Iris, bearded

Although bearded irises are not native, they are fabulously adapted to our climate and soils. In fact, there’s virtually nowhere in the nation where irises don’t perform well. The large, dense flowers in spring are simply beautiful, and remind me of my grandmother, who had lots of bearded irises in her garden. Also known as German irises, bearded irises are usually taller than other irises. Since they’re clumping, they do tend to spread a bit, but if they outgrow their space, just divide them and they’ll look and perform much better.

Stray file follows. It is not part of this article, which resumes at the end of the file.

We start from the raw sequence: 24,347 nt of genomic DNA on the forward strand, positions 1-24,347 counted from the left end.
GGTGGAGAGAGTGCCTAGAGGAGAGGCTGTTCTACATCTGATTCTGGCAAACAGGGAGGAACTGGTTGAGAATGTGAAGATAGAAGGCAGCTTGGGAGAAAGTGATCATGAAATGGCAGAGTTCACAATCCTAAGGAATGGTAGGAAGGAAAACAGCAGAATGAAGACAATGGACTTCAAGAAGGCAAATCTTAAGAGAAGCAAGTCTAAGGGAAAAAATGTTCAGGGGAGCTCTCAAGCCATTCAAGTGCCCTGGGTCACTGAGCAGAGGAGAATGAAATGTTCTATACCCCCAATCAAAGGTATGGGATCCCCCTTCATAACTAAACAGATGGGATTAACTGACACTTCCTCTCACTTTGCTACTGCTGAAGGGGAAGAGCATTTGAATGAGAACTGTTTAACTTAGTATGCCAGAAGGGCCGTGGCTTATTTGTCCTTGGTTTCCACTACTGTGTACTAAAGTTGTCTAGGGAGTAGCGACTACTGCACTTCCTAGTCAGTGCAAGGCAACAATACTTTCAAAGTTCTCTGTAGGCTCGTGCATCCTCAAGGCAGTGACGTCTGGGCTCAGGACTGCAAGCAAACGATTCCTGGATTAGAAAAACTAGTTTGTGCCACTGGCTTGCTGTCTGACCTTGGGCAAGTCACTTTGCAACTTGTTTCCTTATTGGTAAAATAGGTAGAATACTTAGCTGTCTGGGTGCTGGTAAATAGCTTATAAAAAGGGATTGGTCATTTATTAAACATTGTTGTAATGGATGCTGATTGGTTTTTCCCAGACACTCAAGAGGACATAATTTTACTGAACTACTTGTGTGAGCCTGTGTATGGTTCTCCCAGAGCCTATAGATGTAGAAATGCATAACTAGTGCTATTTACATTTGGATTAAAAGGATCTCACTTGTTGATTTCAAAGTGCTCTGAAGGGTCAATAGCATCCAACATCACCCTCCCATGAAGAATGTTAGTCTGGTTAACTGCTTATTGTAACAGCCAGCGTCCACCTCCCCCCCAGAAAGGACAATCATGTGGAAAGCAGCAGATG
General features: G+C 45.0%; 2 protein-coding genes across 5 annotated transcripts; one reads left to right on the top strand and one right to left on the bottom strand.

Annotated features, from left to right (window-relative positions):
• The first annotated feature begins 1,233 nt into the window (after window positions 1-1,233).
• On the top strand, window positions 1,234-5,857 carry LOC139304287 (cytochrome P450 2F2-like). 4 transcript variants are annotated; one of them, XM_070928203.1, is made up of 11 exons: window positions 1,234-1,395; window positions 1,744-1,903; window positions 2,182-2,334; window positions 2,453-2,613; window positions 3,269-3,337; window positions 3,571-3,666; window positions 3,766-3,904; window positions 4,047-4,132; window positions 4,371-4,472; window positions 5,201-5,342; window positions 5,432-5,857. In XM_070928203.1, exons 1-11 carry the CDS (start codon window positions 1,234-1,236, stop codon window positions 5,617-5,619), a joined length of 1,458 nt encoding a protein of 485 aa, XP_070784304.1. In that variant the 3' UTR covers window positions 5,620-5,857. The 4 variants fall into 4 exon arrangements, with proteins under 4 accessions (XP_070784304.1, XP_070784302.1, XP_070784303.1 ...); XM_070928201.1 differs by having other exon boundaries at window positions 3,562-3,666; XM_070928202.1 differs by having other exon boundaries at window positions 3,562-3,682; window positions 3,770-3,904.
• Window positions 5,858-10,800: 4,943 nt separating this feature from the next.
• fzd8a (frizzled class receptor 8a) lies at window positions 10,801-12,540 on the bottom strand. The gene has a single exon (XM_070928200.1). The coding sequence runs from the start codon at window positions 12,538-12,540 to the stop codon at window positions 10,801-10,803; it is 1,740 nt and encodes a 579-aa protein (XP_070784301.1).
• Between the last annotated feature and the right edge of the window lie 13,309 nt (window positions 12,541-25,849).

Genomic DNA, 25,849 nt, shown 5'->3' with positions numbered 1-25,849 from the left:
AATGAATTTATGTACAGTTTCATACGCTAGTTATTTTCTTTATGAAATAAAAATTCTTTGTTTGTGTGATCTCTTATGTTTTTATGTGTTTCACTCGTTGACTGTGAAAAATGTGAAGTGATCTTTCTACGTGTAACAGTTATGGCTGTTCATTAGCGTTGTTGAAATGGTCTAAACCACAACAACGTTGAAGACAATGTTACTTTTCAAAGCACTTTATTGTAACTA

Irises thrive in virtually all conditions, from heavy soil to loose sand. But rocky soil isn’t the best, and if you have heavy clay, be careful not to overwater, which can rot the rhizomes.

They do want sun but can accept some shade, too.

Divide every 3-4 years to improve blooming performance and to share with friends!

When not blooming, their spiky leaves add wonderful structure to our gardens. They require little water and care, so add them to your drought-tough, low-maintenance plant list!